Doing the Lambeth Walk

There are so very many words about and from the Lambeth Conference thus far that I hesitate to add more, so I will try to be brief and provide links to materials you can read if you choose. 

My reflections from Saturday are here: Facebook Post

The Lambeth Calls are here:  Lambeth Calls Document

The Archbishop of Canterbury distributed a letter prior to our discussion of the Call on Human Dignity. You can read his letter HERE

Bishop Jennifer Reddall with her Bible Study group

This photo is of my small group for the Bible Studies and Lambeth calls.  Many Episcopalians will recognize one member of the group: Archbishop of Canterbury Justin Welby. There is also an Archbishop of a Global South province, along with bishops from Tanzania, South Sudan, Kenya, the Church of South India, Hong Kong, and (missing from the photo) the Archbishop of Perth, Australia, who was the other woman in the group until she came down with COVID yesterday morning. 

We have spent over 8 hours together so far, with another 5-6 to come, in deep conversation and listening. I think it’s fair to say that I have never in my life had conversations across so many theological and cultural divides. They are not easy, but they have been respectful. I have listened to experiences of “traditional” marriage, including many descriptions of male headship in the marriage (1 Peter 3:1-7 was one of our texts today). They have listened to my descriptions of LGBTQ+ marriages and egalitarian marriage with interest and in some cases open curiosity and a desire to learn more. 

We have also talked about responding to empire, colonialism in the church and world, repentance and reconciliation, and many other aspects of 1 Peter and the Lambeth Calls. I have heard stories about civil war and religious persecution. We have prayed together and shared our struggles towards living a life that is “holy”—and compared our differing understandings about what that word means to us. 

The phrase that has been most often used is “In my context….” 

As a process, the Lambeth Calls have been a disaster.  First, the late reception of the documents, only a week prior to the Conference, and the discovery of the “reaffirmation” of Lambeth 1.10 snuck in the call on Human Dignity, which had not been put there by the drafting group. Then once we arraigned we voted on the first one with electronic devices; voted on the second one by staying silent; and voted on the third by shouting “Yeah!” “Nay” or “Eeyore!” which meant “This call needs a lot more work, but is redeemable if that work happens.” 

All of these machinations caused needless pain and broken trust. But yesterday they finally scrapped the voting, which allowed the conversations on Reconciliation and Human Dignity to be just that: listening conversations for the building up of the Body of Christ. The Archbishop stated clearly and publicly that no Province in the Communion would be disciplined or sanctioned for the full inclusion of LGBTQ+ persons in sacramental life, and most of the room stood up and applauded.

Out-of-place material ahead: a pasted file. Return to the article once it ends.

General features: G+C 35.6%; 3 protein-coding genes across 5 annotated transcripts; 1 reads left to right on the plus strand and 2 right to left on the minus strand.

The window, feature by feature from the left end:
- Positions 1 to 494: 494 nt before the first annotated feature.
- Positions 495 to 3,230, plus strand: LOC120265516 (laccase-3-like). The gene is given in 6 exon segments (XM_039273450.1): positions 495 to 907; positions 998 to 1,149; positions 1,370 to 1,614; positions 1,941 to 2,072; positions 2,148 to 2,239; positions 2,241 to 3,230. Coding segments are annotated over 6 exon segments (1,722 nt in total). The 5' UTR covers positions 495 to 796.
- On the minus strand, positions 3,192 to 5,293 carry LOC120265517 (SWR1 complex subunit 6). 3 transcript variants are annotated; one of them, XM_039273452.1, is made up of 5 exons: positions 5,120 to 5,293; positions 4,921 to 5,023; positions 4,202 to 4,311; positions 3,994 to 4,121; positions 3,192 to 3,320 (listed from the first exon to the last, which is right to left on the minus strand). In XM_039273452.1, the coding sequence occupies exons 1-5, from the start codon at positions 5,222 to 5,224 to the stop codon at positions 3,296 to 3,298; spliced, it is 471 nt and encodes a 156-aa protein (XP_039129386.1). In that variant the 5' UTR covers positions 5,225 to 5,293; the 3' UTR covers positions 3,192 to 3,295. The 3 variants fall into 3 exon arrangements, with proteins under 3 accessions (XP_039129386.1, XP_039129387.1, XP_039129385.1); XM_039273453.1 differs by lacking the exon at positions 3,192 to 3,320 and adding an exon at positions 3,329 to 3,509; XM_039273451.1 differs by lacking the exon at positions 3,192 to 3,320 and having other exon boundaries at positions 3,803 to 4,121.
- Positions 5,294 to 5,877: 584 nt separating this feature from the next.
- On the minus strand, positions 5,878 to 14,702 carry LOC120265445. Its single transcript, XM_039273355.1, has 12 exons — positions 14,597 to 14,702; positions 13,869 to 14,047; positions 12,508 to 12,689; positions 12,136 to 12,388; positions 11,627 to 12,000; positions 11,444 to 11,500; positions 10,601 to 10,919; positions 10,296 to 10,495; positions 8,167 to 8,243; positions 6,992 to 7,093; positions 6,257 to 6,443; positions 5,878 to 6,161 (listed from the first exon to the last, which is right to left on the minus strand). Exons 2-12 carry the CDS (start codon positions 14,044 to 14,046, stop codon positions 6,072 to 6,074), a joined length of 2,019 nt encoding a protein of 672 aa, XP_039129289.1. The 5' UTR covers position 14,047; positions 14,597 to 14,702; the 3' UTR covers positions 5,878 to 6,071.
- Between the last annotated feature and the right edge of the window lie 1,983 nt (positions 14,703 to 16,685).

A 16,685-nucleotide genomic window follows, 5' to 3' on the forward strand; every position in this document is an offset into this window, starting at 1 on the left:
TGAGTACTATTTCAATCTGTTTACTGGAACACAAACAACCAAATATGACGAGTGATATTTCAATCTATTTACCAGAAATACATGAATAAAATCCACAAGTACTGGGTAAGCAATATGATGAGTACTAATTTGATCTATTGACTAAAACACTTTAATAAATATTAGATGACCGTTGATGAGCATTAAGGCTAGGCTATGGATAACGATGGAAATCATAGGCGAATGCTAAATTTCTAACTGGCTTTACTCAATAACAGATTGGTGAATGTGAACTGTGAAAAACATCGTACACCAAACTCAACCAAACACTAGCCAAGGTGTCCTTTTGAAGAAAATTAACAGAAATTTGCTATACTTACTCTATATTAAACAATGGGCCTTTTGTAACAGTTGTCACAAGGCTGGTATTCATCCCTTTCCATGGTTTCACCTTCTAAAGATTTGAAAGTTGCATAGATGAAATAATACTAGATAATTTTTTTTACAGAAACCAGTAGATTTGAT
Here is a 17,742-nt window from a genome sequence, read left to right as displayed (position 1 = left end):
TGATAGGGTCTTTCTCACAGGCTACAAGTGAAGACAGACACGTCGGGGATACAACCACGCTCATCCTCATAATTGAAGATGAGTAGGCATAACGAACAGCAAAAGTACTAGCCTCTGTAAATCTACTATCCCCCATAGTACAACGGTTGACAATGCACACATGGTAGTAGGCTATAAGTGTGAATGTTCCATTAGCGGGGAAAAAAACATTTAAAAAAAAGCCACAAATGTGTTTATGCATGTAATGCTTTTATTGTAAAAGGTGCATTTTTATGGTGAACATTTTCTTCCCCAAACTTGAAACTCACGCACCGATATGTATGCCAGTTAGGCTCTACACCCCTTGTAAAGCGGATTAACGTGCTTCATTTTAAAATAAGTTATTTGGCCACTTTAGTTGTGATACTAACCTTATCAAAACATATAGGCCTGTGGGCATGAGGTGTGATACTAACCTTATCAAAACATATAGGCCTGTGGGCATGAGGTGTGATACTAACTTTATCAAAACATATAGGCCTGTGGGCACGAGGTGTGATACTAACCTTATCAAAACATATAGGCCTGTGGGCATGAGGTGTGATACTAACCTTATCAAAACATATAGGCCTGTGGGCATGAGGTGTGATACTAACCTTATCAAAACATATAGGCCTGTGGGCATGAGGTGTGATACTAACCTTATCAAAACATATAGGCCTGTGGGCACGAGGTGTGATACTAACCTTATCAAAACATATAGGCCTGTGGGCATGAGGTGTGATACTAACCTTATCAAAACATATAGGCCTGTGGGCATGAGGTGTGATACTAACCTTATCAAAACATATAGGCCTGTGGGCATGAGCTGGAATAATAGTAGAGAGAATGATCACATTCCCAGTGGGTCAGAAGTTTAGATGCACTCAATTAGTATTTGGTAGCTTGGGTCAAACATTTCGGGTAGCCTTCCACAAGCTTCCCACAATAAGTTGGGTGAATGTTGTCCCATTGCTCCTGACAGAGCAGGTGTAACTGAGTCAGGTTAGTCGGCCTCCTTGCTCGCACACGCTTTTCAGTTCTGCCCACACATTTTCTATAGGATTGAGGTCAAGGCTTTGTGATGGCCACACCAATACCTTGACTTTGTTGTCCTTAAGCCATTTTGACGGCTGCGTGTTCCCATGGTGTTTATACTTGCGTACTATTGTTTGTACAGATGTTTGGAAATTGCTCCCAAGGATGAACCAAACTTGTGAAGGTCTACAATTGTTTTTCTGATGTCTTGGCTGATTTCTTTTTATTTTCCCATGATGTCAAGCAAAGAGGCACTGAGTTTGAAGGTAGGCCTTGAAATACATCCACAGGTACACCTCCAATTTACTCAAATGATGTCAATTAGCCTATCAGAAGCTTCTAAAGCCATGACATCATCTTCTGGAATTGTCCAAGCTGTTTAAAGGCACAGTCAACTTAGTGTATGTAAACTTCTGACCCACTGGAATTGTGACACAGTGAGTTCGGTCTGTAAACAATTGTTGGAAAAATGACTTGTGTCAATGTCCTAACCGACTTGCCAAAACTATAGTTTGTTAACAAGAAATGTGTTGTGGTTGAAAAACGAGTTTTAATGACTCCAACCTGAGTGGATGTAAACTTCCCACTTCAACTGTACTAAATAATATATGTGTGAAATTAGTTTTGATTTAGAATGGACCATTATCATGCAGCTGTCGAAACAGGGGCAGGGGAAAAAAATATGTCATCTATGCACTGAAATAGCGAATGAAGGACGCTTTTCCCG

I do not know where this Conference—or indeed, the Anglican Communion—is going. But I do believe, despite press releases from the Global South to the contrary, that there is a new sense of walking together in faith among those attending Lambeth. It is not without suffering, particularly for those bishops whose same-sex spouses were not invited to attend; and I recognize that it has caused suffering for people around the communion and in our own diocese. I am sorry. 

There is much that I want to share that is better done in person or over zoom, so I am working with my staff to set up a time when that can happen for our diocese. 

4 comments on “Doing the Lambeth Walk”

  1. Thank you. +Jennifer for your. update. At least the number of female Bishops have increased. I am in Kootenay Dioces but as a snow bird attend Church of the Transfiguration, Mesa.

  2. Sounds like a fascinating process. So glad you are all still speaking to one another. My prayers continue that the Anglican Communion can continue to thrive and hopefully, to draw other denominations together to form a more perfect union. My dream is that some day all Christians will truly be one and seek to draw together other religions to recognize the one God of our expanding universe where I am certain other faithful species seek union as well.

  3. Thank you so much, Bishop Jennifer! It helped a great deal to have your personal updates regarding the conference. I am grateful you addressed the exclusion of LGBTQ + spouse and had conversations with those in your group about marriage equality and egalitarian marriages. Your transparency has helped me to appreciate that you our bishop!

  4. Thank you for speaking our truth and your truth at the Lambeth Conference. Each and every day I give thanks for our LGBTQ clergy and parishioners. Our parish is becoming more diverse, yet we continually have to explain how our God doesn’t discriminate. We are so
    proud to be a part of the beloved community that turns no one away.